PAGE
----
Thursday, June 7, 2012

More Steampunk!

So you may have noticed more content concerning steampunk in the last few days.  Last Monday's Weekly Update had two news stories featuring steampunk and tomorrow I will be posting my interview with Doctor Quincy E. Quartermain.  This is the start of my greater coverage of steampunk, a genre that shares a lot in common with alternate history.

For those who do not know, steampunk (according to Wikipedia) is "a genre which originated during the 1980s and early 1990s and incorporates elements of science fiction, fantasy, alternate history, horror, and speculative fiction. It involves a setting where steam power is widely used—whether in an alternate history such as Victorian era Britain or "Wild West"-era United States, or in a post-apocalyptic time —that incorporates elements of either science fiction or fantasy. Works of steampunk often feature anachronistic technology, or futuristic innovations as Victorians might have envisioned them, based on a Victorian perspective on fashion, culture, architectural style, and art."

While the definition given by the ultimate source of modern knowledge seems to suggest that steampunk and alternate history are separate genres, one could argue that the modern steampunk movement began with the publication of the alternate history novel The Difference Engine by William Gibson and Bruce Sterling.  The  work helped create a widespread awareness of the series despite the efforts of the works that came before it.  Nevertheless steampunk has evolved to the point that not every work set in the genre can be classified as an alternate history.  Some are truly fantasies, like Land of Hope and Glory by Geoffrey Wilson (who I should be publishing an interview with next week) and the steampunk novella I recently read called "The 19 Dragons" where the world is flat and held up by 19 pillars, each pillar standing only because its corresponding dragon/god continues to live in and resurrect new human host bodies.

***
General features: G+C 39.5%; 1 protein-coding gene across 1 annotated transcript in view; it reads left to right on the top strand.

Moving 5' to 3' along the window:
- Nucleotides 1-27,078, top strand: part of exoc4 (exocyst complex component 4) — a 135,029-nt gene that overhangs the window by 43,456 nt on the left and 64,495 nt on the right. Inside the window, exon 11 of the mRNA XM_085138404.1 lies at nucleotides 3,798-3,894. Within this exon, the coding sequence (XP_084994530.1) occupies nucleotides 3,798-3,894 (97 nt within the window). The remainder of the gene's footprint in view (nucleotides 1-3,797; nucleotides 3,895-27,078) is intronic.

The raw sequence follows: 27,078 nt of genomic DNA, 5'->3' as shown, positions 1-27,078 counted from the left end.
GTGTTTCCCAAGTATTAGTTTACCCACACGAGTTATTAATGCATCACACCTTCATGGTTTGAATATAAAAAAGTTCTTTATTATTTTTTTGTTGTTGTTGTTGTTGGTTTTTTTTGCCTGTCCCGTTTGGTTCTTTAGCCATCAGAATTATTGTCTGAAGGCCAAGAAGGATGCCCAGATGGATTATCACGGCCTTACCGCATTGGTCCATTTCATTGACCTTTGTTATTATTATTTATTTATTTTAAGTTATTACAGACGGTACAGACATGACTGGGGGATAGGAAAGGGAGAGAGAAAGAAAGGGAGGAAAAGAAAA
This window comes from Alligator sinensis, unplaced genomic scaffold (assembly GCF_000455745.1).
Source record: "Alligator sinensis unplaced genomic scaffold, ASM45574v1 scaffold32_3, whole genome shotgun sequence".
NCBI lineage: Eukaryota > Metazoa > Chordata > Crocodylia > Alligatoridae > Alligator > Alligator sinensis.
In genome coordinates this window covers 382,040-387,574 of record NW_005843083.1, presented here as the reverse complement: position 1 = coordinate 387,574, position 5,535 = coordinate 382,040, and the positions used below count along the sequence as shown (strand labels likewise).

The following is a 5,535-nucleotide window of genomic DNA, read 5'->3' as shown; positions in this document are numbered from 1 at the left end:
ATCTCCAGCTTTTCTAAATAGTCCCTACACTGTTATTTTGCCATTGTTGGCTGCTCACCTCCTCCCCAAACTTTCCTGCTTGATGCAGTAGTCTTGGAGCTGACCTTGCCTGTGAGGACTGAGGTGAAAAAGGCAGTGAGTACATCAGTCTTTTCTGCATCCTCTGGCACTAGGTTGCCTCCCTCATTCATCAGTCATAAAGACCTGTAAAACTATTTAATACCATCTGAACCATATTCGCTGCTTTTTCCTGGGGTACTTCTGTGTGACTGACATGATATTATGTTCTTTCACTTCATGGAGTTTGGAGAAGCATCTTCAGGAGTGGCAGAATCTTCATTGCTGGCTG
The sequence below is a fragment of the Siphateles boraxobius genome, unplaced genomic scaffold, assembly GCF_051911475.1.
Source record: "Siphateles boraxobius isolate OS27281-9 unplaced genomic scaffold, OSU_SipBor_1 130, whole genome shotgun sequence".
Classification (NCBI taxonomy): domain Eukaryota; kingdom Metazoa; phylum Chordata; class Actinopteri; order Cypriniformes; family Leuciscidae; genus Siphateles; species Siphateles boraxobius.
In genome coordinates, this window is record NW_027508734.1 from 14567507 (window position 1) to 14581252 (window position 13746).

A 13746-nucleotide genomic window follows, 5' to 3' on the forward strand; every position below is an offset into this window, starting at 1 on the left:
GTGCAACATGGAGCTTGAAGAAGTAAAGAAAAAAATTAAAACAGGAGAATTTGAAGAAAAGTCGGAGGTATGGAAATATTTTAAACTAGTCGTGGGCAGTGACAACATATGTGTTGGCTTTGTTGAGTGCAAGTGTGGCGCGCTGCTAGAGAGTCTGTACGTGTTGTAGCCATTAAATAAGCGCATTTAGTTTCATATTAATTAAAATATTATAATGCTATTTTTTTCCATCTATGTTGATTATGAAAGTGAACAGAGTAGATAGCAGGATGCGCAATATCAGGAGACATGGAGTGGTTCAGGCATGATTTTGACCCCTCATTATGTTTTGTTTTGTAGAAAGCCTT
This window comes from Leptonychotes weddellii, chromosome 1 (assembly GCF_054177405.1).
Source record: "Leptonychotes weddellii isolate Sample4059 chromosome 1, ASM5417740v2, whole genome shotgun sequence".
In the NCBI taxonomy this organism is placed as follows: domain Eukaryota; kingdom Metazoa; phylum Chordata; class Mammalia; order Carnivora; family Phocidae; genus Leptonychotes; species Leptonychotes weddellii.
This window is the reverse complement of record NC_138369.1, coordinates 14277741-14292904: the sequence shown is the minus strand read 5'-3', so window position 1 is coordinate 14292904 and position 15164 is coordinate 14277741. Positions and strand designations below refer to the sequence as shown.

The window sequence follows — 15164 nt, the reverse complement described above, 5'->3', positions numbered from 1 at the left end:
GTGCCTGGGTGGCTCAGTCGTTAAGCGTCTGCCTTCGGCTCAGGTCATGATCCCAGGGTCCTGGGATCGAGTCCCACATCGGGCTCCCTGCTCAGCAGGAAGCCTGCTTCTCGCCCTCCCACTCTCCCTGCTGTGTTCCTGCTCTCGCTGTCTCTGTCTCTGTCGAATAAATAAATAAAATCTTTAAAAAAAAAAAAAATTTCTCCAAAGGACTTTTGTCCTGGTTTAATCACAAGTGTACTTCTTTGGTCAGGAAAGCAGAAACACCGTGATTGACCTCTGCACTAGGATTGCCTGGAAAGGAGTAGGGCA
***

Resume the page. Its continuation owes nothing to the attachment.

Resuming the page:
Weird, I know, but that is one of the reasons why I like steampunk.  Alien space bats are not always summoned using high tech.  Sometimes you need to reach back into the past to find them and there is probably no greater period to search for them then the 19th century.  The British Empire was at its height, the German Empire was founded, the Industrial Revolution had begun, Japan was modernizing, railroads were introduced, cities grew to tremendous amazing period of history indeed.  I tried to capture some of that wonder in my own steampunk story, "The Enchanted Bean", due out next year in Once Upon a Clockwork Tale by Echelon Press.

So if you have articles you want to see, stories you want covered or books you want me to review, contact me at ahwupdate at gmail dot com.  In the meantime you can look forward to the next review from my reading list, Broken Souls Volume I by Alex Davidson who was kind enough to send me a review copy.  Broken Souls Volume I is the first volume in what is to be a serialized novel.  Here is the description from Amazon:

Icarus and Kay are Steamworkers. To put it simply, they make sure the city they live in has power by taking care of the steam generators. However, there is another: Donna. She appeared out of nowhere, and nobody knows why. So, for the past three years, Icarus and Kay have been spending their free time figuring out who she is.

Then, on the night of their first breakthrough, she disappears. This launches the two of them into a mystery that they must solve, and which they must not tell anybody about, or it could get them killed.

In the first volume of this serialized novel, the boundaries of steampunk have changed in this world where not even the rich have cars, the Holocaust never happened, and a single dictator rules the world.

Will it be worth the read?  You will just have to wait for the review.  In the meantime, enjoy the increased steampunk content.

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Matt Mitrovich is the founder and editor of Alternate History Weekly Update, a volunteer editor for the Alt Hist magazine and a contributor to Just Below the Law. One of his short stories will be published in the upcoming Echelon Press anthology, Once Upon a Clockwork Tale (2013). When not writing he works as an attorney in the state of Illinois and enjoys life with his beautiful wife Alana.

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